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Based at The University of Edinburgh, the ESRC Genomics Policy and Research Forum is part of the ESRC Genomics Network and pioneers new ways to promote and communicate social research on the contemporary life sciences.

Tuesday, 26 March 2013

Small shrivelled up snake...

by Cameron Duguid - Documentary Filmmaker in Residence

I had a really inspiring time at The Evaporation of Things last week, especially the bring-a-thing, show and tell. Funny how things transpire, but it just so happened that I re-found my thing the night before, after sorting through boxes after moving a year and a half ago. I’m in danger of falling into the pits of innuendo here, but, as you may be able to see- my thing was a small shrivelled up snake.

I hadn't realised I had held on to it, but somehow it has survived 25yrs hidden away in ‘miscellaneous’. Quite a literal take on evaporation, it's something which I've often marvelled at. I found it when I was nine, having just moved up from London to the middle of nowhere. I’m pretty sure I also saw an adult Adder as well, one of maybe 2 or 3 occasions that I’ve seen one. One of the things that I’ve always found interesting is that, although it’s gradually dried out more over the years, to me it is still a little snake.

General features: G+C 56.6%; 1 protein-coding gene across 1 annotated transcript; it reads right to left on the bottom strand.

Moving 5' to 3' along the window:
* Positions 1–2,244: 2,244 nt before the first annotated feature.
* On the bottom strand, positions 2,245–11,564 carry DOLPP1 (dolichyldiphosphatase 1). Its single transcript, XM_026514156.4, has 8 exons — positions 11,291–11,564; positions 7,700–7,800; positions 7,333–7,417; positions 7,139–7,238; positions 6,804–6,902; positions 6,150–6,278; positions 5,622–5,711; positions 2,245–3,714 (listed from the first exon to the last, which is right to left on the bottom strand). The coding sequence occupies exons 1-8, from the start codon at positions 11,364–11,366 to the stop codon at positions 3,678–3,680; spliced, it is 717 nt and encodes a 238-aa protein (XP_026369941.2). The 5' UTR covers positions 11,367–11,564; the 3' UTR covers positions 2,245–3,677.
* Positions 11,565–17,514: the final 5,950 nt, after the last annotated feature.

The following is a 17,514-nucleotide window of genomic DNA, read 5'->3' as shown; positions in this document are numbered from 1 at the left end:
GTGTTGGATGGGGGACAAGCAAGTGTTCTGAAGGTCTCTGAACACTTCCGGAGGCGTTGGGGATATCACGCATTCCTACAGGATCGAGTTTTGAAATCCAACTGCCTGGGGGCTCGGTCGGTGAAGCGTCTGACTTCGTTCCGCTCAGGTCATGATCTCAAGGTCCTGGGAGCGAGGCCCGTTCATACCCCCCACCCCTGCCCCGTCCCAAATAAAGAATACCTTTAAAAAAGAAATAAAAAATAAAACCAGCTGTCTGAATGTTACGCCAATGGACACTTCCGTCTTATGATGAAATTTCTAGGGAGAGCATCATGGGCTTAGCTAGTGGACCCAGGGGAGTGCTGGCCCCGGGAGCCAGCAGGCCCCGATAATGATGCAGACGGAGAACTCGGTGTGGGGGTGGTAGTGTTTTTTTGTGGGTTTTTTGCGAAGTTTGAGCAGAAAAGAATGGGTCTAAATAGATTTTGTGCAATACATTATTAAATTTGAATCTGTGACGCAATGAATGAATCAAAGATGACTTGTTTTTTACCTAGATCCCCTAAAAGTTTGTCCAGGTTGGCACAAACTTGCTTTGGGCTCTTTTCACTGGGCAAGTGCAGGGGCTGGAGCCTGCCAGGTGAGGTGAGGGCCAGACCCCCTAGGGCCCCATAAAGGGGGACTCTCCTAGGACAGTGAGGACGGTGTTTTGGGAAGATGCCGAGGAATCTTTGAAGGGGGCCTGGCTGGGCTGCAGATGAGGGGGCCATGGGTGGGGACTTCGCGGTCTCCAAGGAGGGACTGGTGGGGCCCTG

At the time I felt like I was constantly assessing the various states of decomposition of creatures around me, foxes over the gamekeeper’s wall, or a sheep in the burn. But with them, a transition would be made…from sheep, to sheep skeleton, then to just- a skeleton- ready to have it’s bones poked at and investigated as to what poor creature it once was.

However this snake has always still been a little snake, and I'm glad that I've finally got over the terrifying fear that it (all 1cm of it) was going to come back to life!

Outside of the Evaporation I’ve been transcribing and digesting,the interesting interviews I conducted down in Exeter. I have them on my phone, so when shuffling they often pop up, a welcome break from the few albums that I’ve over-listened to!

I’ve also had some interesting, but fairly brain-straining discussions with Colin Semple
Trying to visualize Chromatin structure and the hierarchy of DNA, quite taken by these fractal globules. As always, it’s a bit of a battle between not over-simplifying and clarity. A fun challenge with things working at hugely different molecular scales, and to try and convey with the limits of stop-motion animation. I’ve had to resort to some computer manipulation, but I’m hoping the immediate/organic nature of the cut-out animation isn’t getting lost!

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